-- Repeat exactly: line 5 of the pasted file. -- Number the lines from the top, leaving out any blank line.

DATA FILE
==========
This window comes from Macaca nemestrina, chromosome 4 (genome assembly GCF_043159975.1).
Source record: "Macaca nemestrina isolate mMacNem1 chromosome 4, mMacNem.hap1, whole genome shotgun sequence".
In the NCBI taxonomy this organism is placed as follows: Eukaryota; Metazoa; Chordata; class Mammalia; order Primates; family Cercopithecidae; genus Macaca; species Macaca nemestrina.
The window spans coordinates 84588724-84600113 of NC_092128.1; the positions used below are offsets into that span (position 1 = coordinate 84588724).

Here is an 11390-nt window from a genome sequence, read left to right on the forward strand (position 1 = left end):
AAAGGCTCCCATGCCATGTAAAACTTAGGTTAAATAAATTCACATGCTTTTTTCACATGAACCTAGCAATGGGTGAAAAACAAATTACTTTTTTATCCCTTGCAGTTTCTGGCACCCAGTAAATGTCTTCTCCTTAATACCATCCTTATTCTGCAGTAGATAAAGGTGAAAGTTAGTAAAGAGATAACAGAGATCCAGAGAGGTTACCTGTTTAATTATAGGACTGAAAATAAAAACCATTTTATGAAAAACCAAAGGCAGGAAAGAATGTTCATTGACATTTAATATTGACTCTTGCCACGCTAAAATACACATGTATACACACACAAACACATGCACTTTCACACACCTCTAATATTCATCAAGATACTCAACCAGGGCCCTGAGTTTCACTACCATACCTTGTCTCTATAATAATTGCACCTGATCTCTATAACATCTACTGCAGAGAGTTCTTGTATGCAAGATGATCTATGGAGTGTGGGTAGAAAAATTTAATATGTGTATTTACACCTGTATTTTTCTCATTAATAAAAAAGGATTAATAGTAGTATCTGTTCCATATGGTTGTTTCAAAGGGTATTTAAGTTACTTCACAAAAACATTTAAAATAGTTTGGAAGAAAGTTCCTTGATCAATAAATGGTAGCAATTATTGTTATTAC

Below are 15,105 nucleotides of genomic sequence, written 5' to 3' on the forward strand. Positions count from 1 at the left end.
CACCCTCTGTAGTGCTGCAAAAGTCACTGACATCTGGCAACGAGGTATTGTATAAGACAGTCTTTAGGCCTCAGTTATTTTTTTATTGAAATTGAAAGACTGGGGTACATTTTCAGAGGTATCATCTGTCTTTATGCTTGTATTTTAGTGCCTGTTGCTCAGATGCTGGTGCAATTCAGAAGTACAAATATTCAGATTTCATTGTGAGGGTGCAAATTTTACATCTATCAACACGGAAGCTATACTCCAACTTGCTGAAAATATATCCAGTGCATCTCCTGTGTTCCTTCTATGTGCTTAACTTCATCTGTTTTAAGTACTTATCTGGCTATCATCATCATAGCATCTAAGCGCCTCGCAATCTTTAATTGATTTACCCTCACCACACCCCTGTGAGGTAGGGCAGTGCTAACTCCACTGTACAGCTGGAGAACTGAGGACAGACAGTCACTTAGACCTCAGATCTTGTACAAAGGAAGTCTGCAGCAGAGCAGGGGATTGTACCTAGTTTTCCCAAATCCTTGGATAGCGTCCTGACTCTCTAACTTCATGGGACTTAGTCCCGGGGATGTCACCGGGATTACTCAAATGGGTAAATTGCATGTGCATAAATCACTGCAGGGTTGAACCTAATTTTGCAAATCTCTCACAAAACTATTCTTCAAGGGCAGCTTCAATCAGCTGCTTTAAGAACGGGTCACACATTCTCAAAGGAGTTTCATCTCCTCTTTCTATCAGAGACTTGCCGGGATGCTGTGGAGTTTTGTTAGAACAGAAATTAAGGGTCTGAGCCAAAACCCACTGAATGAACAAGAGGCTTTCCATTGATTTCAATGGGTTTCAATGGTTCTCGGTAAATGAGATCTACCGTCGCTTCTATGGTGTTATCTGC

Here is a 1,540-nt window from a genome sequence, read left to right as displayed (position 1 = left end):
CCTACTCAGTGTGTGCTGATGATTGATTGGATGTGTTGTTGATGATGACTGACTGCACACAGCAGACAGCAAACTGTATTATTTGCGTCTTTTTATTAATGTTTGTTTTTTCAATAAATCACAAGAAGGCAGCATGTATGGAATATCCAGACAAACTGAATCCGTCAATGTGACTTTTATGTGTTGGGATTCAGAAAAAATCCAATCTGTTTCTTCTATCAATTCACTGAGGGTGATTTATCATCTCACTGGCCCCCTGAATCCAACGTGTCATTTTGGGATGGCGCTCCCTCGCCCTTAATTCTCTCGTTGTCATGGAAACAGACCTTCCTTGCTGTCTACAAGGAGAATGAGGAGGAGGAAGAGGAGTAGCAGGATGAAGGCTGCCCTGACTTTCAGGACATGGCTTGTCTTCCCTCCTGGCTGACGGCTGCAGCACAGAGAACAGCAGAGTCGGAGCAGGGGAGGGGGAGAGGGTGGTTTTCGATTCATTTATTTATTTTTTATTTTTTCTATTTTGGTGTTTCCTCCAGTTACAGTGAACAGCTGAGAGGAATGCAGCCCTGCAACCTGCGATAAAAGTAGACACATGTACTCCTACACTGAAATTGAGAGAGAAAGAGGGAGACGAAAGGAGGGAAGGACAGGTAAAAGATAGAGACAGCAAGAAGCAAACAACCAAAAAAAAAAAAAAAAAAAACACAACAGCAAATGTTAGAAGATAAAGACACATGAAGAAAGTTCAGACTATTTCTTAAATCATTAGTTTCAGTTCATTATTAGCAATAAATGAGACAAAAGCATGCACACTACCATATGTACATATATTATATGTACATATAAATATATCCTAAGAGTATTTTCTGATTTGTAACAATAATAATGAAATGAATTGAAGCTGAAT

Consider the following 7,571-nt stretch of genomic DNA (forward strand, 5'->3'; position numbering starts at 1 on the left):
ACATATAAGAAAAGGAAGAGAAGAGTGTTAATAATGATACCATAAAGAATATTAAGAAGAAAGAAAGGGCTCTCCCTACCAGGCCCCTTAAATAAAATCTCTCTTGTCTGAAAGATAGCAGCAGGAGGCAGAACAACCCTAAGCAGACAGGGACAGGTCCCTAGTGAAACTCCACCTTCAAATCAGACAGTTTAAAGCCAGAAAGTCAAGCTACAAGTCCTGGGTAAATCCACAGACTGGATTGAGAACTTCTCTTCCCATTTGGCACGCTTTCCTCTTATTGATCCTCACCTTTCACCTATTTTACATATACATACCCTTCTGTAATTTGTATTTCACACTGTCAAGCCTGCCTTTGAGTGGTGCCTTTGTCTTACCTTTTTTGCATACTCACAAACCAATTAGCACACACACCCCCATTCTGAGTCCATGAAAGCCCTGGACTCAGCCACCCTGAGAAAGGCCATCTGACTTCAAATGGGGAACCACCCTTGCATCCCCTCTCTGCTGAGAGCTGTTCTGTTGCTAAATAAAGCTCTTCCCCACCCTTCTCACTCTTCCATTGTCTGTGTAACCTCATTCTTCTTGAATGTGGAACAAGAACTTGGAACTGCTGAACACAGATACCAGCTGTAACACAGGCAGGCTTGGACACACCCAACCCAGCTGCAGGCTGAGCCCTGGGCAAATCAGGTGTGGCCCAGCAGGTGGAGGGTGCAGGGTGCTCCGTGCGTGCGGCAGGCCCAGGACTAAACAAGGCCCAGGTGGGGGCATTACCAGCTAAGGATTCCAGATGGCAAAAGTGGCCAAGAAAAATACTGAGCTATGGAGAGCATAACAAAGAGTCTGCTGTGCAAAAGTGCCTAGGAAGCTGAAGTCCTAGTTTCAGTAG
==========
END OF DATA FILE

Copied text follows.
Here is an 11390-nt window from a genome sequence, read left to right on the forward strand (position 1 = left end):